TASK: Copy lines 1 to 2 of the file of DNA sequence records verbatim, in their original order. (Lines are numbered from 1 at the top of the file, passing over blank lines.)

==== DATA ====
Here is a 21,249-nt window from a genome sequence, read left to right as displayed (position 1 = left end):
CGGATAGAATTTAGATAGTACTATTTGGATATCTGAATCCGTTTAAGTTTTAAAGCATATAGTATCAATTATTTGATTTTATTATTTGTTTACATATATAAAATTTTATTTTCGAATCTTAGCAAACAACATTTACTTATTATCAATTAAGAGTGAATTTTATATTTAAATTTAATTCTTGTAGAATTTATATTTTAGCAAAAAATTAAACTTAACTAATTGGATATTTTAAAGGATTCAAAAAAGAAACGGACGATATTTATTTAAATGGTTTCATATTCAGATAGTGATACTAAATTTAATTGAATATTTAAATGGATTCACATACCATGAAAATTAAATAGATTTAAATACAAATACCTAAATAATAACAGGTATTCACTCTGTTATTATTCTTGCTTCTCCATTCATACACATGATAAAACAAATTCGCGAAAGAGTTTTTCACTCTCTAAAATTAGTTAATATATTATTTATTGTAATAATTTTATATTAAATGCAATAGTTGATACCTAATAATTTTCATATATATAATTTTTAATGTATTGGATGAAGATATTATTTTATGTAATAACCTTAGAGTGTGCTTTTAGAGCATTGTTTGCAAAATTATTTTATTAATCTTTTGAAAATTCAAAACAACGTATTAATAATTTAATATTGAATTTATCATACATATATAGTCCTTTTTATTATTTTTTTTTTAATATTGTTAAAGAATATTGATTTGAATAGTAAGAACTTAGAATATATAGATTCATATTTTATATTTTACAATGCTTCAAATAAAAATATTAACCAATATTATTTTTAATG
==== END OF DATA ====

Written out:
Here is a 21,249-nt window from a genome sequence, read left to right as displayed (position 1 = left end):
CGGATAGAATTTAGATAGTACTATTTGGATATCTGAATCCGTTTAAGTTTTAAAGCATATAGTATCAATTATTTGATTTTATTATTTGTTTACATATATAAAATTTTATTTTCGAATCTTAGCAAACAACATTTACTTATTATCAATTAAGAGTGAATTTTATATTTAAATTTAATTCTTGTAGAATTTATATTTTAGCAAAAAATTAAACTTAACTAATTGGATATTTTAAAGGATTCAAAAAAGAAACGGACGATATTTATTTAAATGGTTTCATATTCAGATAGTGATACTAAATTTAATTGAATATTTAAATGGATTCACATACCATGAAAATTAAATAGATTTAAATACAAATACCTAAATAATAACAGGTATTCACTCTGTTATTATTCTTGCTTCTCCATTCATACACATGATAAAACAAATTCGCGAAAGAGTTTTTCACTCTCTAAAATTAGTTAATATATTATTTATTGTAATAATTTTATATTAAATGCAATAGTTGATACCTAATAATTTTCATATATATAATTTTTAATGTATTGGATGAAGATATTATTTTATGTAATAACCTTAGAGTGTGCTTTTAGAGCATTGTTTGCAAAATTATTTTATTAATCTTTTGAAAATTCAAAACAACGTATTAATAATTTAATATTGAATTTATCATACATATATAGTCCTTTTTATTATTTTTTTTTTAATATTGTTAAAGAATATTGATTTGAATAGTAAGAACTTAGAATATATAGATTCATATTTTATATTTTACAATGCTTCAAATAAAAATATTAACCAATATTATTTTTAATG